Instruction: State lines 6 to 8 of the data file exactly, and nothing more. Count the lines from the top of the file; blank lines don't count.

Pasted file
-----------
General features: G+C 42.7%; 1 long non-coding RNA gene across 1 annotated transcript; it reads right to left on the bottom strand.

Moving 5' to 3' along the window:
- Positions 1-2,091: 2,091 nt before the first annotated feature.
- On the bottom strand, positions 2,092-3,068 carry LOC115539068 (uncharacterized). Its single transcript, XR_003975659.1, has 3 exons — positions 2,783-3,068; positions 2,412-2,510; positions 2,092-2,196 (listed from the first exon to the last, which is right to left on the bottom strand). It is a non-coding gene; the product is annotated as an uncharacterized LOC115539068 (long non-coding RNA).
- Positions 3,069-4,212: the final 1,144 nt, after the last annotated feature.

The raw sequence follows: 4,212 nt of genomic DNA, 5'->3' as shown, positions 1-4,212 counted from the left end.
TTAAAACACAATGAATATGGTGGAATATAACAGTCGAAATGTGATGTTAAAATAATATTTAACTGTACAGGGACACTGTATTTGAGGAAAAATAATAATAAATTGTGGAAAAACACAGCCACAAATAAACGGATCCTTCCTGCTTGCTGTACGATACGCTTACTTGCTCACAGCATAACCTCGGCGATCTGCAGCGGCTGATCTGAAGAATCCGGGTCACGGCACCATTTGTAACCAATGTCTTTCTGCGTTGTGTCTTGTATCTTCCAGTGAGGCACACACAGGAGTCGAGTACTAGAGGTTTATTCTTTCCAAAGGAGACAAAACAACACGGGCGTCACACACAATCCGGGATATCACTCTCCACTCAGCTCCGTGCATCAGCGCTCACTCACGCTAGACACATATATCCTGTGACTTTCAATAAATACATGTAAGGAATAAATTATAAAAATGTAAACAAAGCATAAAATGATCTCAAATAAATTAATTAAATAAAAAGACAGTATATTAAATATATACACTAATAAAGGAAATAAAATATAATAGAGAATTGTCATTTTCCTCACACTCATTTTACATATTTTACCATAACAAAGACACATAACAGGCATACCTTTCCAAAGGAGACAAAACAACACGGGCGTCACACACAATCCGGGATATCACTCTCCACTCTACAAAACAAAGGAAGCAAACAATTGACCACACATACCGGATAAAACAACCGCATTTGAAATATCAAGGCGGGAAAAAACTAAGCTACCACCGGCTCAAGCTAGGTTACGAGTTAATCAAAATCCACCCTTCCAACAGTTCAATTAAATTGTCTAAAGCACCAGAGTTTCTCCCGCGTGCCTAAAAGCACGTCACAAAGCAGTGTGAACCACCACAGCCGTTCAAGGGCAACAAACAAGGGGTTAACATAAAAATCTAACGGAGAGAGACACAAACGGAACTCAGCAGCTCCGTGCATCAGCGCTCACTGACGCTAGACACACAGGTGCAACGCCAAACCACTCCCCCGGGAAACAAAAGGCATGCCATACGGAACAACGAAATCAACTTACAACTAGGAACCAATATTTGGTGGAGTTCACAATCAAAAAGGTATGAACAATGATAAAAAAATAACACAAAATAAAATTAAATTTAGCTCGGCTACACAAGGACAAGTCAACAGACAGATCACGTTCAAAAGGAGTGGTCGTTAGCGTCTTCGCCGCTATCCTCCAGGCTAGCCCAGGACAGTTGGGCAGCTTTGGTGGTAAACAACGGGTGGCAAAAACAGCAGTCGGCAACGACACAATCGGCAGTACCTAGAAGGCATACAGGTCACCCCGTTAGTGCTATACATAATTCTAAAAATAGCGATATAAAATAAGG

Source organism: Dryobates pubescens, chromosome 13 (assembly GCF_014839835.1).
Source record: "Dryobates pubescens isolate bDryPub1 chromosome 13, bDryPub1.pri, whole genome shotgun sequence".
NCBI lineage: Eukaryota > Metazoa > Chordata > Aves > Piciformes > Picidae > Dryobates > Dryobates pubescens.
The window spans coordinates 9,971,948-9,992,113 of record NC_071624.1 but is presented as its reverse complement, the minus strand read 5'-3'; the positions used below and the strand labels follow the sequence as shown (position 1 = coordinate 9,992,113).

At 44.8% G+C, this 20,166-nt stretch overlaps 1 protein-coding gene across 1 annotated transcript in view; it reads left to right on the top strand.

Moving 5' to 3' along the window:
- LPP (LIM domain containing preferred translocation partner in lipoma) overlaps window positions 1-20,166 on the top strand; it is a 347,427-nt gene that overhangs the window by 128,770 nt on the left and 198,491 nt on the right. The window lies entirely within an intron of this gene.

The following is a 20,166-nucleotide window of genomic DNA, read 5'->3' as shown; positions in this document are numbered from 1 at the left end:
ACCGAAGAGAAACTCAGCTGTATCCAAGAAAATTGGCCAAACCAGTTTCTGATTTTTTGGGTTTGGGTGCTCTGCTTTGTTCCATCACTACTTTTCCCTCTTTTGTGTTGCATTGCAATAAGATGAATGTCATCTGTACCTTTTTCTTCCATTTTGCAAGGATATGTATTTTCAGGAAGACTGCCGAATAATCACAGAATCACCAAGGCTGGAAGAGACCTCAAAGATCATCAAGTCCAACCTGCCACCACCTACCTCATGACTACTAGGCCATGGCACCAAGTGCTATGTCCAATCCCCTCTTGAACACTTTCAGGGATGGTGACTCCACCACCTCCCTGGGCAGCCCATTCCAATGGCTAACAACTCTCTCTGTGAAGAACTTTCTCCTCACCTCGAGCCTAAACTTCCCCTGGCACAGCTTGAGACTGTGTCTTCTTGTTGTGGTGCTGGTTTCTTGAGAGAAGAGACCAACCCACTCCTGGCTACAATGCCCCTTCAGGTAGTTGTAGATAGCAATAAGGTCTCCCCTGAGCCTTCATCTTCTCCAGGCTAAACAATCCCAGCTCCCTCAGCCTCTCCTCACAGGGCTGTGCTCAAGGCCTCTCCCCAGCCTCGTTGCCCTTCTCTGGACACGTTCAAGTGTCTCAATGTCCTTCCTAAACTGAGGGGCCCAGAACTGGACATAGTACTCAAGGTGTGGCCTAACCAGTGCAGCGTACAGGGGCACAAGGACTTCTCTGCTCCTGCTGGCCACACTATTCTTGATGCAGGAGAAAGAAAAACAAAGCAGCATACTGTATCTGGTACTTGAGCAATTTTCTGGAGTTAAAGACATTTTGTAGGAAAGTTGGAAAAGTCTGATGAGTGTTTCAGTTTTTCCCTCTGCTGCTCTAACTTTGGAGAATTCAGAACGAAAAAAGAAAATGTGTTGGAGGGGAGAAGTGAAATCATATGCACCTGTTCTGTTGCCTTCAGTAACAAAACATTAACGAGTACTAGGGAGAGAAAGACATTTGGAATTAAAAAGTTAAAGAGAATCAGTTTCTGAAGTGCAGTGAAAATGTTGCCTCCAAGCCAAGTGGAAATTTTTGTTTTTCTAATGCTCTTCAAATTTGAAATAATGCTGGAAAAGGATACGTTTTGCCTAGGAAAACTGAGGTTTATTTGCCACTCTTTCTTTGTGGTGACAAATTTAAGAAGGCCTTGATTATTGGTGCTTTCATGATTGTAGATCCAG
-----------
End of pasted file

The raw sequence follows: 4,212 nt of genomic DNA, 5'->3' as shown, positions 1-4,212 counted from the left end.
TTAAAACACAATGAATATGGTGGAATATAACAGTCGAAATGTGATGTTAAAATAATATTTAACTGTACAGGGACACTGTATTTGAGGAAAAATAATAATAAATTGTGGAAAAACACAGCCACAAATAAACGGATCCTTCCTGCTTGCTGTACGATACGCTTACTTGCTCACAGCATAACCTCGGCGATCTGCAGCGGCTGATCTGAAGAATCCGGGTCACGGCACCATTTGTAACCAATGTCTTTCTGCGTTGTGTCTTGTATCTTCCAGTGAGGCACACACAGGAGTCGAGTACTAGAGGTTTATTCTTTCCAAAGGAGACAAAACAACACGGGCGTCACACACAATCCGGGATATCACTCTCCACTCAGCTCCGTGCATCAGCGCTCACTCACGCTAGACACATATATCCTGTGACTTTCAATAAATACATGTAAGGAATAAATTATAAAAATGTAAACAAAGCATAAAATGATCTCAAATAAATTAATTAAATAAAAAGACAGTATATTAAATATATACACTAATAAAGGAAATAAAATATAATAGAGAATTGTCATTTTCCTCACACTCATTTTACATATTTTACCATAACAAAGACACATAACAGGCATACCTTTCCAAAGGAGACAAAACAACACGGGCGTCACACACAATCCGGGATATCACTCTCCACTCTACAAAACAAAGGAAGCAAACAATTGACCACACATACCGGATAAAACAACCGCATTTGAAATATCAAGGCGGGAAAAAACTAAGCTACCACCGGCTCAAGCTAGGTTACGAGTTAATCAAAATCCACCCTTCCAACAGTTCAATTAAATTGTCTAAAGCACCAGAGTTTCTCCCGCGTGCCTAAAAGCACGTCACAAAGCAGTGTGAACCACCACAGCCGTTCAAGGGCAACAAACAAGGGGTTAACATAAAAATCTAACGGAGAGAGACACAAACGGAACTCAGCAGCTCCGTGCATCAGCGCTCACTGACGCTAGACACACAGGTGCAACGCCAAACCACTCCCCCGGGAAACAAAAGGCATGCCATACGGAACAACGAAATCAACTTACAACTAGGAACCAATATTTGGTGGAGTTCACAATCAAAAAGGTATGAACAATGATAAAAAAATAACACAAAATAAAATTAAATTTAGCTCGGCTACACAAGGACAAGTCAACAGACAGATCACGTTCAAAAGGAGTGGTCGTTAGCGTCTTCGCCGCTATCCTCCAGGCTAGCCCAGGACAGTTGGGCAGCTTTGGTGGTAAACAACGGGTGGCAAAAACAGCAGTCGGCAACGACACAATCGGCAGTACCTAGAAGGCATACAGGTCACCCCGTTAGTGCTATACATAATTCTAAAAATAGCGATATAAAATAAGG

Source organism: Dryobates pubescens, chromosome 13 (assembly GCF_014839835.1).